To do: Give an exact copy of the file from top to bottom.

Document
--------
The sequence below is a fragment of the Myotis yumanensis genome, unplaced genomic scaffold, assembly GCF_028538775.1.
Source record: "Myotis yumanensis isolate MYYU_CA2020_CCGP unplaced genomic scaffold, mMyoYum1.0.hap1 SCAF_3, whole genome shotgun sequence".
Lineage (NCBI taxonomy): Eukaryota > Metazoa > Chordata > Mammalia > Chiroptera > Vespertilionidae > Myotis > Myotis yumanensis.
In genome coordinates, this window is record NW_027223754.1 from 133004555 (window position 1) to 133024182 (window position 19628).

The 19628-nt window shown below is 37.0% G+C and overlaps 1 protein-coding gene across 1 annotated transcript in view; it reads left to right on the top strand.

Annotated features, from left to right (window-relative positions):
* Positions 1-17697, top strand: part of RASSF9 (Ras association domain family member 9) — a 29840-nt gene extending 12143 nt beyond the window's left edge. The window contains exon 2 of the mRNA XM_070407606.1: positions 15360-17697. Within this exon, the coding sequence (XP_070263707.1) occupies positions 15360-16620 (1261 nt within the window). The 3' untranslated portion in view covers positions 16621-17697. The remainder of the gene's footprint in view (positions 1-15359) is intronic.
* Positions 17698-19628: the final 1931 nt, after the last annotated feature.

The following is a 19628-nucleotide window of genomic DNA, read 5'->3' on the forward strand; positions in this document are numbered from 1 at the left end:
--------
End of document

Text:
The sequence below is a fragment of the Myotis yumanensis genome, unplaced genomic scaffold, assembly GCF_028538775.1.
Source record: "Myotis yumanensis isolate MYYU_CA2020_CCGP unplaced genomic scaffold, mMyoYum1.0.hap1 SCAF_3, whole genome shotgun sequence".
Lineage (NCBI taxonomy): Eukaryota > Metazoa > Chordata > Mammalia > Chiroptera > Vespertilionidae > Myotis > Myotis yumanensis.
In genome coordinates, this window is record NW_027223754.1 from 133004555 (window position 1) to 133024182 (window position 19628).

The 19628-nt window shown below is 37.0% G+C and overlaps 1 protein-coding gene across 1 annotated transcript in view; it reads left to right on the top strand.

Annotated features, from left to right (window-relative positions):
* Positions 1-17697, top strand: part of RASSF9 (Ras association domain family member 9) — a 29840-nt gene extending 12143 nt beyond the window's left edge. The window contains exon 2 of the mRNA XM_070407606.1: positions 15360-17697. Within this exon, the coding sequence (XP_070263707.1) occupies positions 15360-16620 (1261 nt within the window). The 3' untranslated portion in view covers positions 16621-17697. The remainder of the gene's footprint in view (positions 1-15359) is intronic.
* Positions 17698-19628: the final 1931 nt, after the last annotated feature.

The following is a 19628-nucleotide window of genomic DNA, read 5'->3' on the forward strand; positions in this document are numbered from 1 at the left end: